By Robert Lloyd, Los Angeles Times Television Critic
1:49 PM CDT, October 28, 2013
"I watched it for a little while," sang the late Lou Reed, of a satellite that went way up to Mars. "I love to watch things on TV."
TV watched him for a little while, too, once that whole video thing got going and his importance as a songwriter and performer was widely established.
Reed, who died Sunday, began as the principal songwriter and vocalist of the Velvet Underground -- along with Elvis and the Beatles, one of the three most influential rock acts of the 20th century. Which is just crazy to think about, in a good way, if you have ever spent any time with "I Heard Her Call My Name" or "European Son" or "Sister Ray." The Velvets represented not only an assault on late-'60s notions of pop worthiness (while creating some of its most enduring pop songs), but a refusal of the musical and lyrical commonplaces of the era's so-called underground acts as well. Imagine them at Woodstock, and laugh.
Around for a relatively short time, in a time before their time -- Ed Sullivan or Dick Clark would have no use for them -- and a time before MTV, the Velvets left behind few moving pictures. (Notwithstanding their brief 1992 reunion, which was of course recorded.) But their association with Andy Warhol and by extension the New York City avant-garde film scene did ensure that snippets do exist; many of these, along with scenes from Reed's better documented solo years, can be seen in the documentary films embedded above and below.
"Lou Reed: Rock and Roll Heart" (above), a 1998 entry in the PBS series "Amerian Masters," follows the artist from childhood, through the Velvets and the ups and downs and ups of his solo career to his 1996 Robert Wilson collaboration, "Time Rocker." Like most "American Masters" films, it is a testimonial; voices raised in his praise include David Bowie, Patti Smith, David Byrne, Thurston Moore and Vaclav Havel.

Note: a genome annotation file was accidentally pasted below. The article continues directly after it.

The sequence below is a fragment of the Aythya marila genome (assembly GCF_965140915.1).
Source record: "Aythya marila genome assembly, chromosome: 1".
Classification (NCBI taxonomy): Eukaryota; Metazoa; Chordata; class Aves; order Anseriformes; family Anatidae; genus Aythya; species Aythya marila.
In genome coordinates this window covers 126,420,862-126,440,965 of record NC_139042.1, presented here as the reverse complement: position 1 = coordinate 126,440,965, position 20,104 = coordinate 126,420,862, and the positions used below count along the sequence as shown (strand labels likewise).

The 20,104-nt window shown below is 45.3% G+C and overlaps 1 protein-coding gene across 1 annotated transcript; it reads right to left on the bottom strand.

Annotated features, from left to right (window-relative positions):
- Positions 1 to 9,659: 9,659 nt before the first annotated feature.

In the "Charlie Rose" clip directly below, he discusses that film, his life and his work. Not publicity-shy so much as reporter-averse -- you couldn't really call yourself a pop journalist until Lou Reed made you cry -- he is in an unusually relaxed, cheery, generous and self-effacing mood.
"Do you think of yourself as a legend?" Rose asks. "Not for an nth of a second," Reed replies. As to his legacy, "I don't know that I've made an individual contribution, I was part of a group that along with Warhol may have given a little nudge to multimedia, perhaps. Maybe the subject matter that could be written about in rock." Most interesting are his memories of his college years and youthful ambitions (including, ironically, journalism). And he imitates Marlon Brando.
The Velvet Underground is the whole subject of the terrific U.K. documentary below, a 1986 edition of ITV's "The South Bank Show." Reed and former bandmates John Cale, Sterling Morrison and Maureen Tucker all are interviewed, along with brief fellow traveler Nico, who sings a bit of "Femme Fatale." You get a lot of the snippets mentioned above, plus footage from a Reed-Cale-Nico reunion in Paris, 1972.
Film was the medium at the Factory. Video conquered music at the dawn of the 1980s, and Reed, like everyone else working at the time, occasionally got with the program, with not surprisingly mixed results. In "I Love You Suzanne" (1984), he rides a motorcycle, smokes a cigarette and serenades and busts a move with an echo of Edie Sedgwick (or so it always struck me). "Legendary Hearts" (1983) finds him hemmed in by new-wave graphic elements. These exercises in industrial earnestness could be confusing to the older fans -- they dominate Reed rather than the other way around -- but have their antique charms.
Copyright © 2014, Los Angeles Times